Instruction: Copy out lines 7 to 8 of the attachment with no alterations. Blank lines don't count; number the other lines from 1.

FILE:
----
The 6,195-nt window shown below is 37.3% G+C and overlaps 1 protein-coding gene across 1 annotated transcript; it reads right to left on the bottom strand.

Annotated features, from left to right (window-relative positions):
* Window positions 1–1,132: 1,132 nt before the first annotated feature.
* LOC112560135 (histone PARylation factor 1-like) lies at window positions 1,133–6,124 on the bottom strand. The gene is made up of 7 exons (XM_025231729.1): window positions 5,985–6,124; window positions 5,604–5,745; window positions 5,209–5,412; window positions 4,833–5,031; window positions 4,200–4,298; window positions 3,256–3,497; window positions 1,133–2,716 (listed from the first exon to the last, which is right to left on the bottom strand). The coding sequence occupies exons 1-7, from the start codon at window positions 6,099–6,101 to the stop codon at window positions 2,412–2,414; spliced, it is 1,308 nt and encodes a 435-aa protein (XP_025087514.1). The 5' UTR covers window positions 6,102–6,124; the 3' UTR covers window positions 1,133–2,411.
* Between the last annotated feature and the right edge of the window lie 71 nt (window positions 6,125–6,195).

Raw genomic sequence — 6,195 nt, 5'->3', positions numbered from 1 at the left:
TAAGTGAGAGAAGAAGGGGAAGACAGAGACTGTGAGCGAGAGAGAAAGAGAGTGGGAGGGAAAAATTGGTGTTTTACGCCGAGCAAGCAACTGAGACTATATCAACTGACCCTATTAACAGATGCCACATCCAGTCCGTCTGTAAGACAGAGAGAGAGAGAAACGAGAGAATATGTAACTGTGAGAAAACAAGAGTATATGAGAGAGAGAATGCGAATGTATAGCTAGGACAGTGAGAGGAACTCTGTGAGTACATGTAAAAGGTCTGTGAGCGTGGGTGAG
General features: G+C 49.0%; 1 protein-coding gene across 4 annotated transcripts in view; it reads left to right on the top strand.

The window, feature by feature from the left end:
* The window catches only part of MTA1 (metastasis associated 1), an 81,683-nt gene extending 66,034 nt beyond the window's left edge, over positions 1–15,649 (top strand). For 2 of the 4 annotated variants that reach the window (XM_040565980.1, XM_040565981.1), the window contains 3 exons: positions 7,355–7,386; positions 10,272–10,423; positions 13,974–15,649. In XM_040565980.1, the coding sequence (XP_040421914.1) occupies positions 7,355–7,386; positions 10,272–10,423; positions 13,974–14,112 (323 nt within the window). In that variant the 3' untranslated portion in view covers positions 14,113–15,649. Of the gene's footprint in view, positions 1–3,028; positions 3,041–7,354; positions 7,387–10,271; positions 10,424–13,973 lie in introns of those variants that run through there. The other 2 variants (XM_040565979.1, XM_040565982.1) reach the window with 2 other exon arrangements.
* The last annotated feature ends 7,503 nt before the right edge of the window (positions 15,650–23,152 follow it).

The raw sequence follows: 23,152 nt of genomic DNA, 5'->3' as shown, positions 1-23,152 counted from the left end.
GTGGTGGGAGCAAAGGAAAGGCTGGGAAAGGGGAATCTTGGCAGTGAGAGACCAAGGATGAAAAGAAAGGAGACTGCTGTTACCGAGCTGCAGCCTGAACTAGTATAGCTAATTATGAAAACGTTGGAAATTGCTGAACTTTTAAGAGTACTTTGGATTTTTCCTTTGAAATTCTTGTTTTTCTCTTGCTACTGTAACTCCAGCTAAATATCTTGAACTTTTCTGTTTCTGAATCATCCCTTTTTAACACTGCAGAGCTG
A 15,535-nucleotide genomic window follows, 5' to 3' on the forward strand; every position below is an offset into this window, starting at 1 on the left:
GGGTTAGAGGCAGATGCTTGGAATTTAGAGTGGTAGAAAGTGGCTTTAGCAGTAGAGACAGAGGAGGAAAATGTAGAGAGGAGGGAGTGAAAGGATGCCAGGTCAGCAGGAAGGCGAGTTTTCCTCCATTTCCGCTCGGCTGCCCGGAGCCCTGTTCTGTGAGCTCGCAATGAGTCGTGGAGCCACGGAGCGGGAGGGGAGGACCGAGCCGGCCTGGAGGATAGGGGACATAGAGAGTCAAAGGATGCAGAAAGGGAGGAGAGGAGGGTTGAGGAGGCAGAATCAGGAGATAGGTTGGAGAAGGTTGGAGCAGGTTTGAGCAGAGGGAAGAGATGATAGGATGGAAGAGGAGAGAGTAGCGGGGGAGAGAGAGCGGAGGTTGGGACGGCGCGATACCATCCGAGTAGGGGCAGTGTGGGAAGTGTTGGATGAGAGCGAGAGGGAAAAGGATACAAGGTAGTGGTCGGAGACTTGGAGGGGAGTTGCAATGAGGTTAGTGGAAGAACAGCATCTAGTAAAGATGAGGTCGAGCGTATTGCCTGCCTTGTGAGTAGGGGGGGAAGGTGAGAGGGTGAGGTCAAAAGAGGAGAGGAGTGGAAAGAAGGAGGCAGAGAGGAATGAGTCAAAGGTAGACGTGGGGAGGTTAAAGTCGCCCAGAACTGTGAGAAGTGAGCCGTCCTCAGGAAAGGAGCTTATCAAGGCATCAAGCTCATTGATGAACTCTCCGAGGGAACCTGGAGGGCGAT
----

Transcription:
TAAGTGAGAGAAGAAGGGGAAGACAGAGACTGTGAGCGAGAGAGAAAGAGAGTGGGAGGGAAAAATTGGTGTTTTACGCCGAGCAAGCAACTGAGACTATATCAACTGACCCTATTAACAGATGCCACATCCAGTCCGTCTGTAAGACAGAGAGAGAGAGAAACGAGAGAATATGTAACTGTGAGAAAACAAGAGTATATGAGAGAGAGAATGCGAATGTATAGCTAGGACAGTGAGAGGAACTCTGTGAGTACATGTAAAAGGTCTGTGAGCGTGGGTGAG
General features: G+C 49.0%; 1 protein-coding gene across 4 annotated transcripts in view; it reads left to right on the top strand.